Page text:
The French have a lengthy history on this continent. The French became interested in the New World in 1524 when King Francois I sought wealth for his European domain (Brown 19). Expeditions were underwritten by the crown. It was eager to compete with other European powers in search for riches. Included in the early voyages were trips by Frenchman Jacques Cartier. Cartier discovered the Gulf of St. Lawrence in 1534 (Brown 21). He made further excursions toward the heartland of the continent, resulting in vast land claims.
Another early visitor to America, Samuel de Champlain, organized colonies on the mouth of the St. Croix River in 1604 and at the present site of Quebec City in 1608 (Brown 78). France quickly spread its influence from Quebec to New Orleans. Though sparsely populated, the land that France claimed was astounding in size. While the English colonies were developing along a strip of the east coast no wider than 210 miles, the French laid claim to much of the territory between the colonies and the Mississippi. Trappers, traders, and explorers during the 17th and 18th centuries, the French were present in the new land.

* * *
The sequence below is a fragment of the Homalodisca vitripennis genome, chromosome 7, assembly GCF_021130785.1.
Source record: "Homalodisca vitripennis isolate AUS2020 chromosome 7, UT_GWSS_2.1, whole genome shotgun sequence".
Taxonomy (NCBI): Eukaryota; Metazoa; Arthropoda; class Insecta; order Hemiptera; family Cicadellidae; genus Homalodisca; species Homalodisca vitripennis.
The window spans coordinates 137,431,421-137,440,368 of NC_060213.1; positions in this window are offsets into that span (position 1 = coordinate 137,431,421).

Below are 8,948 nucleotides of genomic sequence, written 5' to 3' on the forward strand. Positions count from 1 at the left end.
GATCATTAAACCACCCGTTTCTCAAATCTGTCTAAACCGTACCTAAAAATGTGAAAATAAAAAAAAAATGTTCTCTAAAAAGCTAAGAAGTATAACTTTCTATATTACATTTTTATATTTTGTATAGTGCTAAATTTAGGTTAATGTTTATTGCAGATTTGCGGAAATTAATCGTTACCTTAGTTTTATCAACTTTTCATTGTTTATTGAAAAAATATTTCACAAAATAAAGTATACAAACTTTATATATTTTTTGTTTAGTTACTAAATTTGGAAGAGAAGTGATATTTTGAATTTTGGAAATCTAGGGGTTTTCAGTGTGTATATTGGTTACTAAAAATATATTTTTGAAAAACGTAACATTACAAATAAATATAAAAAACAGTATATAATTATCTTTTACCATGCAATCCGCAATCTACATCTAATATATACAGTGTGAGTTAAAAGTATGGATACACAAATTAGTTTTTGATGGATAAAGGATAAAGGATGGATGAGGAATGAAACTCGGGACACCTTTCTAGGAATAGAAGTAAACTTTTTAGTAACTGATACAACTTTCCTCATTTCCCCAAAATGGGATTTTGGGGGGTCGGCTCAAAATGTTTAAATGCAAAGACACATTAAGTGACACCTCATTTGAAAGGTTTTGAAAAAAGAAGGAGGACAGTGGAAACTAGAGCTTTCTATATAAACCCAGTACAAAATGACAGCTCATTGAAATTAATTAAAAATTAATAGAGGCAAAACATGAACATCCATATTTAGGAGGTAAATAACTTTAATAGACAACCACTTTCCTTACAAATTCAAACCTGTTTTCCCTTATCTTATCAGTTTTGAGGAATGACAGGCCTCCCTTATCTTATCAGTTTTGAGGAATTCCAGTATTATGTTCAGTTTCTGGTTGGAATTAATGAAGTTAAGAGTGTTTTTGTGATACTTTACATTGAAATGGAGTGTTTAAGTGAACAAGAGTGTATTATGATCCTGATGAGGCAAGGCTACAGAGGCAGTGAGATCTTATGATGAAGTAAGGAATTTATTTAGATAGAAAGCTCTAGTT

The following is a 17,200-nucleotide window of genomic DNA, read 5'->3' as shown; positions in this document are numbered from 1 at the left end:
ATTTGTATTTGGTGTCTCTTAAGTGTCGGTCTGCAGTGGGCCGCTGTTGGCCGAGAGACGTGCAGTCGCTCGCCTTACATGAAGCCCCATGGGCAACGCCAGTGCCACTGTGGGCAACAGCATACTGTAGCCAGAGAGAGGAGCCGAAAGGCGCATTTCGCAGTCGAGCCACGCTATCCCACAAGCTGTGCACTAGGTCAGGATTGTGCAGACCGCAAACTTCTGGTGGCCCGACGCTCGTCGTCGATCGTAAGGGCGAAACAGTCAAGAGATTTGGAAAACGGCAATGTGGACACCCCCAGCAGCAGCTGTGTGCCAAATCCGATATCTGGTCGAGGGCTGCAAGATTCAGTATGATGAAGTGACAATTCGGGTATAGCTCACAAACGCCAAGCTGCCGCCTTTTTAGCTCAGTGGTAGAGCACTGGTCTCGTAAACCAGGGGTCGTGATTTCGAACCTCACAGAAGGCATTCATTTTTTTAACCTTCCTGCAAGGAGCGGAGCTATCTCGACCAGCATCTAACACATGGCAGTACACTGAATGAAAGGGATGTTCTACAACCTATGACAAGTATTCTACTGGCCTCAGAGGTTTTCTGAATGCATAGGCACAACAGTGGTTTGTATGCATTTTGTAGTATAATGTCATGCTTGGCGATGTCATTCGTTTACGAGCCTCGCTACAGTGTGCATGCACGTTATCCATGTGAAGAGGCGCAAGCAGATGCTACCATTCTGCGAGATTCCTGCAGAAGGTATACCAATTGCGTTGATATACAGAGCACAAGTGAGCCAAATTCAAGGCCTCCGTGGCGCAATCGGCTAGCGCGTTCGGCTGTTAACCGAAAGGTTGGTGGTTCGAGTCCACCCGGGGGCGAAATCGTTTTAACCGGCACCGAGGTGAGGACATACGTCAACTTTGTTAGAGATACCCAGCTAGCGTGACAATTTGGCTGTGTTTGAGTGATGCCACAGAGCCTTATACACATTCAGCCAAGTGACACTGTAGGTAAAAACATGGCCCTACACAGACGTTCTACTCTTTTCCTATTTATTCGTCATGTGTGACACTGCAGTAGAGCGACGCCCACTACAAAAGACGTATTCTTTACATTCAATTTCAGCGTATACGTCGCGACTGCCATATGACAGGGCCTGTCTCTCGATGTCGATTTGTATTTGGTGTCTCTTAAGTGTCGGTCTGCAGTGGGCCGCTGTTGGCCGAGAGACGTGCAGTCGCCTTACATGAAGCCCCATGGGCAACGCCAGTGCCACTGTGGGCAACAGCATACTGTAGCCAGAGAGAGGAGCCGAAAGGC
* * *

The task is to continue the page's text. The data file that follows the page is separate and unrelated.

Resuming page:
The intent of French exploration was the search for riches; gold and silver. However, failing to produce such wealth, France settled for revenues from the fur trade. Although the search for riches was the initial goal of the French in the new world, the main intent became to spread the Catholic faith. In 1642, French missionaries contributed to the founding of Montreal (Brown 72). In the following years the missionaries would spread like wildfire. The devout Catholicism is evident in American French communities even today.